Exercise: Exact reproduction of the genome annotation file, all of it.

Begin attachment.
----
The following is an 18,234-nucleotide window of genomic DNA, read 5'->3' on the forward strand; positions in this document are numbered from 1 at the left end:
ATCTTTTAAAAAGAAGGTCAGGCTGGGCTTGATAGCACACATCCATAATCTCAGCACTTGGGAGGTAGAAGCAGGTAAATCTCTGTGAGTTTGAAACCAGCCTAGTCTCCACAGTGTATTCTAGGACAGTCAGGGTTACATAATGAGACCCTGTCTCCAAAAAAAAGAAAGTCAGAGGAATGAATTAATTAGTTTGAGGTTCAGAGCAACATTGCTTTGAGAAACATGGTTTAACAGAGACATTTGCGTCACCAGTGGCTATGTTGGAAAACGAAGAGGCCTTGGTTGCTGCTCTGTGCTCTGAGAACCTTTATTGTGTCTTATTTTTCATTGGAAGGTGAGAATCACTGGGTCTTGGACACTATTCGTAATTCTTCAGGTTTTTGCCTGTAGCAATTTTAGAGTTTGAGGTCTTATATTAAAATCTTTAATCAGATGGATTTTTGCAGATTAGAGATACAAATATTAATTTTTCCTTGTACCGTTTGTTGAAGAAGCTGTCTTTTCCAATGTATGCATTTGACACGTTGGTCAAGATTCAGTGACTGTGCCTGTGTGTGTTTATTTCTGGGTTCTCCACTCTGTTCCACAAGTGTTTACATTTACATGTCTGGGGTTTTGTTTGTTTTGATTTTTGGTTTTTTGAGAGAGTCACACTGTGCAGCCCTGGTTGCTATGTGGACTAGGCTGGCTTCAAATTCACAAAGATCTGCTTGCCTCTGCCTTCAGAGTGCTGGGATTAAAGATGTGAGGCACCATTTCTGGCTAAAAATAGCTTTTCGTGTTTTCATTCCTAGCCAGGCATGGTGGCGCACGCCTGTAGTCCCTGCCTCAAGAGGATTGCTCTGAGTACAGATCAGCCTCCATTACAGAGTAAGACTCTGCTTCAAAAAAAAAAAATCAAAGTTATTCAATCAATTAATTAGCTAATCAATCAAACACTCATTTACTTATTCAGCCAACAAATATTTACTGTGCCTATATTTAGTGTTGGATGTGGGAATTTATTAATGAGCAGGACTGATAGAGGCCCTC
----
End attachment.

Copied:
The following is an 18,234-nucleotide window of genomic DNA, read 5'->3' on the forward strand; positions in this document are numbered from 1 at the left end:
ATCTTTTAAAAAGAAGGTCAGGCTGGGCTTGATAGCACACATCCATAATCTCAGCACTTGGGAGGTAGAAGCAGGTAAATCTCTGTGAGTTTGAAACCAGCCTAGTCTCCACAGTGTATTCTAGGACAGTCAGGGTTACATAATGAGACCCTGTCTCCAAAAAAAAGAAAGTCAGAGGAATGAATTAATTAGTTTGAGGTTCAGAGCAACATTGCTTTGAGAAACATGGTTTAACAGAGACATTTGCGTCACCAGTGGCTATGTTGGAAAACGAAGAGGCCTTGGTTGCTGCTCTGTGCTCTGAGAACCTTTATTGTGTCTTATTTTTCATTGGAAGGTGAGAATCACTGGGTCTTGGACACTATTCGTAATTCTTCAGGTTTTTGCCTGTAGCAATTTTAGAGTTTGAGGTCTTATATTAAAATCTTTAATCAGATGGATTTTTGCAGATTAGAGATACAAATATTAATTTTTCCTTGTACCGTTTGTTGAAGAAGCTGTCTTTTCCAATGTATGCATTTGACACGTTGGTCAAGATTCAGTGACTGTGCCTGTGTGTGTTTATTTCTGGGTTCTCCACTCTGTTCCACAAGTGTTTACATTTACATGTCTGGGGTTTTGTTTGTTTTGATTTTTGGTTTTTTGAGAGAGTCACACTGTGCAGCCCTGGTTGCTATGTGGACTAGGCTGGCTTCAAATTCACAAAGATCTGCTTGCCTCTGCCTTCAGAGTGCTGGGATTAAAGATGTGAGGCACCATTTCTGGCTAAAAATAGCTTTTCGTGTTTTCATTCCTAGCCAGGCATGGTGGCGCACGCCTGTAGTCCCTGCCTCAAGAGGATTGCTCTGAGTACAGATCAGCCTCCATTACAGAGTAAGACTCTGCTTCAAAAAAAAAAAATCAAAGTTATTCAATCAATTAATTAGCTAATCAATCAAACACTCATTTACTTATTCAGCCAACAAATATTTACTGTGCCTATATTTAGTGTTGGATGTGGGAATTTATTAATGAGCAGGACTGATAGAGGCCCTC